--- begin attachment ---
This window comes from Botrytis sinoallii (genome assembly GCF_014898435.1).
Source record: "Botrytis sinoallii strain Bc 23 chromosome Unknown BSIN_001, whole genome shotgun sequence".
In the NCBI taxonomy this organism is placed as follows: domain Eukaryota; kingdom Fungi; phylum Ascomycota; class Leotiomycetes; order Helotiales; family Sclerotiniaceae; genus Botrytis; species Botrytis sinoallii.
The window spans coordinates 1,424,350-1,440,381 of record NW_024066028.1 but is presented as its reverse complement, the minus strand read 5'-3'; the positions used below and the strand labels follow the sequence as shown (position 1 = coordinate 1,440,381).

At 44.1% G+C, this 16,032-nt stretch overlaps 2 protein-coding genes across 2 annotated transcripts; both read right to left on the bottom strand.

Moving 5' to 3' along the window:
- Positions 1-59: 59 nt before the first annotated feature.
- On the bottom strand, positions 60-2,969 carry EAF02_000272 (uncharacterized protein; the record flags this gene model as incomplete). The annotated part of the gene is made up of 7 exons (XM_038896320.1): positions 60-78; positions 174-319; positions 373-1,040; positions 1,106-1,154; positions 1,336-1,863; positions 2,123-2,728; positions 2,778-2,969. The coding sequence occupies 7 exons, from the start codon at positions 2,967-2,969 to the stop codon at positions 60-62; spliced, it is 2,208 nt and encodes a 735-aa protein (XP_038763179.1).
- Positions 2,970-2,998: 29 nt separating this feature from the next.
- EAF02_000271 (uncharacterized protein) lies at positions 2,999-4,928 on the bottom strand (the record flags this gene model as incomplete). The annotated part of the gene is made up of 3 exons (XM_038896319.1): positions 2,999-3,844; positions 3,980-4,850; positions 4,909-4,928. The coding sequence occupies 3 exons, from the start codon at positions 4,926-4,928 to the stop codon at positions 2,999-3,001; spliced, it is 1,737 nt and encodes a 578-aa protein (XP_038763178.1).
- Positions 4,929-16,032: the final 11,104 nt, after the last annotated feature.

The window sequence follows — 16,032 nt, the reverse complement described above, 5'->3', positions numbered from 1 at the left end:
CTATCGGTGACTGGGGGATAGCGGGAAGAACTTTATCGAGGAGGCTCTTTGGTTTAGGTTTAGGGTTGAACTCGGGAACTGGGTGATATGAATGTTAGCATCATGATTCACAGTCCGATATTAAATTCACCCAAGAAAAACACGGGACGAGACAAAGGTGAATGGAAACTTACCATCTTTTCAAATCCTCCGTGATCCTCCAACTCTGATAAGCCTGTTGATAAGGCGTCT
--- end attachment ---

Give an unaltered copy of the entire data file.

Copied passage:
This window comes from Botrytis sinoallii (genome assembly GCF_014898435.1).
Source record: "Botrytis sinoallii strain Bc 23 chromosome Unknown BSIN_001, whole genome shotgun sequence".
In the NCBI taxonomy this organism is placed as follows: domain Eukaryota; kingdom Fungi; phylum Ascomycota; class Leotiomycetes; order Helotiales; family Sclerotiniaceae; genus Botrytis; species Botrytis sinoallii.
The window spans coordinates 1,424,350-1,440,381 of record NW_024066028.1 but is presented as its reverse complement, the minus strand read 5'-3'; the positions used below and the strand labels follow the sequence as shown (position 1 = coordinate 1,440,381).

At 44.1% G+C, this 16,032-nt stretch overlaps 2 protein-coding genes across 2 annotated transcripts; both read right to left on the bottom strand.

Moving 5' to 3' along the window:
- Positions 1-59: 59 nt before the first annotated feature.
- On the bottom strand, positions 60-2,969 carry EAF02_000272 (uncharacterized protein; the record flags this gene model as incomplete). The annotated part of the gene is made up of 7 exons (XM_038896320.1): positions 60-78; positions 174-319; positions 373-1,040; positions 1,106-1,154; positions 1,336-1,863; positions 2,123-2,728; positions 2,778-2,969. The coding sequence occupies 7 exons, from the start codon at positions 2,967-2,969 to the stop codon at positions 60-62; spliced, it is 2,208 nt and encodes a 735-aa protein (XP_038763179.1).
- Positions 2,970-2,998: 29 nt separating this feature from the next.
- EAF02_000271 (uncharacterized protein) lies at positions 2,999-4,928 on the bottom strand (the record flags this gene model as incomplete). The annotated part of the gene is made up of 3 exons (XM_038896319.1): positions 2,999-3,844; positions 3,980-4,850; positions 4,909-4,928. The coding sequence occupies 3 exons, from the start codon at positions 4,926-4,928 to the stop codon at positions 2,999-3,001; spliced, it is 1,737 nt and encodes a 578-aa protein (XP_038763178.1).
- Positions 4,929-16,032: the final 11,104 nt, after the last annotated feature.

The window sequence follows — 16,032 nt, the reverse complement described above, 5'->3', positions numbered from 1 at the left end:
CTATCGGTGACTGGGGGATAGCGGGAAGAACTTTATCGAGGAGGCTCTTTGGTTTAGGTTTAGGGTTGAACTCGGGAACTGGGTGATATGAATGTTAGCATCATGATTCACAGTCCGATATTAAATTCACCCAAGAAAAACACGGGACGAGACAAAGGTGAATGGAAACTTACCATCTTTTCAAATCCTCCGTGATCCTCCAACTCTGATAAGCCTGTTGATAAGGCGTCT